There are no words for how much I love this pony.
There are no words for how much I love this pony.
My Handsome Hubby bought something from LaRue Precision Firearms and included in the box was a very cool pamphlet that has excerpts from a 1917 Calvary Officer’s Manual. I was very taken with the requirements of the Calvary officer and thought I would share some of the pamphlet here!
A most important duty of the cavalry officer is keeping his horses in such training and health as will enable them to do their work to the best advantage. The proper performance of this duty requires careful instruction of the men in the treatment, stabling, management, watering, feeding, grooming and exercising of the horses and such continuous supervision and inspection by officers as will insure that instructions are understood and are being carried out.
Calvary officers should make themselves thoroughly acquainted with the natural history and physiology of the horse and with the effects of different methods of treatment, changes of diet, etc., upon his system and power of endurance.
They should have a familiar knowledge of the symptoms and methods of treatment of the diseases that are common to horses, what do do in emergencies and a good knowledge of the effects of the medicines supplied to the squadron. They should also be practically familiar with the principles of horseshoeing.
Sore backs are, as a rule, the result of carelessness or neglect; the immediate cause may be faulty adjustment of the saddle or equipment or bad riding.
At each halt officers and noncommissioned officers should inspect the adjustment of saddles and equipment of their men and should at no time tolerate lounging in the saddle.
Horse when received in the regiment are assigned to squadrons according to color, under direction of the commanding officer. They are branded on the hoof of one fore foot with the letter of the squadron and the number of the regiment on the same line; as D 7. their purchase number is found tattooed on the inside of the upper lip.
Captains make permanent assignments of horses; after a horse is so assigned, his rider will not exchange him nor allow him to be used by any other person without permission.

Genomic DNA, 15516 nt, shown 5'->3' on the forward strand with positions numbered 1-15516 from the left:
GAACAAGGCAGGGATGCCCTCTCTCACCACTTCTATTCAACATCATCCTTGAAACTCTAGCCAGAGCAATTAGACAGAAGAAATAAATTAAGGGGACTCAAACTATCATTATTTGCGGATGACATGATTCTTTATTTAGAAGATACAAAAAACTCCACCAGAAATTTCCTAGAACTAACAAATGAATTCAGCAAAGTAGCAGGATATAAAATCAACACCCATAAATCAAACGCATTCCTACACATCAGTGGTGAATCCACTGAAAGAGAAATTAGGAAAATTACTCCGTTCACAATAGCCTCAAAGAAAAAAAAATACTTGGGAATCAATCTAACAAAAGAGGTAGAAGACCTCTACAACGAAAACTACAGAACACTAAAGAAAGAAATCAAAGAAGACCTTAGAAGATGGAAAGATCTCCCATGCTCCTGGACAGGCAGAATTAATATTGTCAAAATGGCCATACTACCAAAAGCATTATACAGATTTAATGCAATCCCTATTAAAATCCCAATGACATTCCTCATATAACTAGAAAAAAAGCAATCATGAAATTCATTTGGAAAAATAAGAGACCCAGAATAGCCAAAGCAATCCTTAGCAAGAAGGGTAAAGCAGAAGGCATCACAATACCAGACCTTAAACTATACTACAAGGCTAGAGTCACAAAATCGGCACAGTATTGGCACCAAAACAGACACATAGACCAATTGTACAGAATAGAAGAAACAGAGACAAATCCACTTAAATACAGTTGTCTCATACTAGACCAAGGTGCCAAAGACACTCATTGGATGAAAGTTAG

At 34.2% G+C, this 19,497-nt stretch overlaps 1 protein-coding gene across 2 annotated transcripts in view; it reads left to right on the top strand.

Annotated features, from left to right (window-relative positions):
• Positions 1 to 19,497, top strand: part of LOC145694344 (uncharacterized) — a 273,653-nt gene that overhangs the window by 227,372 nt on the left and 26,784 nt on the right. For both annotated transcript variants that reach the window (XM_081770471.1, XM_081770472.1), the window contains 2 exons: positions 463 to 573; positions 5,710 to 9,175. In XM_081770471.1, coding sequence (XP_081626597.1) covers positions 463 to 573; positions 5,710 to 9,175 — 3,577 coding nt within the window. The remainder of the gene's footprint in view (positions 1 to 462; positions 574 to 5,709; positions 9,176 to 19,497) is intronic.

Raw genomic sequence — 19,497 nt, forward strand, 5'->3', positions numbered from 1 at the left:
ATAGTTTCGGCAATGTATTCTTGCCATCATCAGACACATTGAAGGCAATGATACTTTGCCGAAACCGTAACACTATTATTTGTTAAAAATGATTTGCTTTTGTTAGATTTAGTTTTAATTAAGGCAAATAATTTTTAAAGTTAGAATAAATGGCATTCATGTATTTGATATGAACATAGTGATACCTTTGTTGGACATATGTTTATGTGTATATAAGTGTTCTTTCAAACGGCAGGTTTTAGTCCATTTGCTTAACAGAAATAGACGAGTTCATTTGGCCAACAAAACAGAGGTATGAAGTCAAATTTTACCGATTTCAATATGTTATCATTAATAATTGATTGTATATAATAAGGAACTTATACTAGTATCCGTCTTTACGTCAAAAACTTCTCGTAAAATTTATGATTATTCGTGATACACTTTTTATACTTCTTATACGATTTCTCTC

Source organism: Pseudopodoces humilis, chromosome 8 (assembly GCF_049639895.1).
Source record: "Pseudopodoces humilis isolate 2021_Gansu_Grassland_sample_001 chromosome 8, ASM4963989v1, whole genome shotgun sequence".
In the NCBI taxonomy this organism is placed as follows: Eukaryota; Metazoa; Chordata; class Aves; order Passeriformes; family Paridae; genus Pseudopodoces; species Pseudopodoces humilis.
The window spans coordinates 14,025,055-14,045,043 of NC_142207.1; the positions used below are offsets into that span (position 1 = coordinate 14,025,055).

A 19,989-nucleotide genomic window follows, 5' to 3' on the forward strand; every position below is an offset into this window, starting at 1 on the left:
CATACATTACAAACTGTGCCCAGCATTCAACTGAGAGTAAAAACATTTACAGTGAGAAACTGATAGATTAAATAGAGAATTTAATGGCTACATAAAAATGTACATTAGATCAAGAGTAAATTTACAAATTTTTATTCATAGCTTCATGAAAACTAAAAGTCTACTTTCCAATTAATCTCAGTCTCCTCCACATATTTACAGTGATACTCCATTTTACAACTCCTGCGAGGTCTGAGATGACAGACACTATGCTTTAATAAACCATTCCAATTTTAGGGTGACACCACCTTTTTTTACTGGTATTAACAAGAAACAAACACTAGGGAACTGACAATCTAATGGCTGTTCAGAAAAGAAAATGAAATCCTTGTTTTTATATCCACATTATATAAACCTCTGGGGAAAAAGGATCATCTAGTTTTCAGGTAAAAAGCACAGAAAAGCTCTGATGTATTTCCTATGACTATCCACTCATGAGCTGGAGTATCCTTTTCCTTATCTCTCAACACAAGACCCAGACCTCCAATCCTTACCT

I will continue to share here. I have found this pamphlet to be very interesting and reading it has caused me to do some reading about the different animals used in war through out the years. It’s amazing what animals will do for us!
Yesterday I spent most of the afternoon on my riding lawn mower making myself a marathon track with obstacles. I am so happy to have my riding lawn mower back… it didn’t run all last year and I really missed being able to make myself such fun obstacles!
I mowed a nice track around the 10 acre field. I am going to put at least two more obstacles out there as well!
I put in a cones course, complete with a little bridge!
I put in a tires course, which is just like running the barrels!
I have a barrels course:
And then there is the track:
I think we are going to have a lot of fun out there!
Zorro has been feeling grumpy lately. I think he needs a little break from the long drives and this is a way to mix things up for him.
I am going to take the Skid Steer out there tomorrow and fill in the holes and dips we encountered today to smooth things out a bit. We did trot and canter but it was a bit bouncy! LOL!
I am going to add two more obstacles out on the track, another cones course and ?? I’m not sure what the other will be but it will be FUN!
This is how we REALLY feel about the first day of summer…
because it snowed here yesterday. At our house it hailed and rained and got VERY cold last night. Today it rained most of the morning and then was windy and COLD when we were trying to take these photos.
Sometimes you have to make your own summer!
Sometimes it’s simple…
I just want to share how my bike is working. I keep hearing that it is not possible to have weight at the horse end of the shaft without using wrap straps. I have achieved that while using the open shaft loops and driving with a loose over girth. I can get in and out of my bike without having it tip up or threaten to tip over backward and can trot and canter uphill or on the flat or over rough ground without any bouncing and with a little weight in the shaft loops OR I can have them float a bit.
Mostly I can sit back in my seat. BUT I understand that I am driving in a two wheeled vehicle so I do my best to be an active driver that is watching the balance and doing my best to work with my horse and not against him. If I am going up a hill I lean forward (just as you would when riding) when we go down hill I lean back. When cantering I lean forward just a bit. When we go over rough ground depending on what kind of trail we are on I will lean forward or lean back. If there are large boulders and deep ruts then I am constantly moving to keep my bike balanced and floating so the shaft ends aren’t yanking my pony’s shoulders around.
In the video below I am showing how there is weight at the horse end of the shafts while we trot downhill, trot over level ground and then walk up a hill all with me leaning back in the seat and without wrap straps. It can be done with a little work at getting good balance.
The video below shows my friend Molly and her little mare Goldie. They are trotting and cantering along, up a hill, with open shaft loops, perfectly balanced. They drive this way in the mountains and on the road without any issues.
The bike is so lightweight and when things are all working as they should it is very well balanced. It’s amazing how much you can affect the balance at the horse end of the shafts with your body.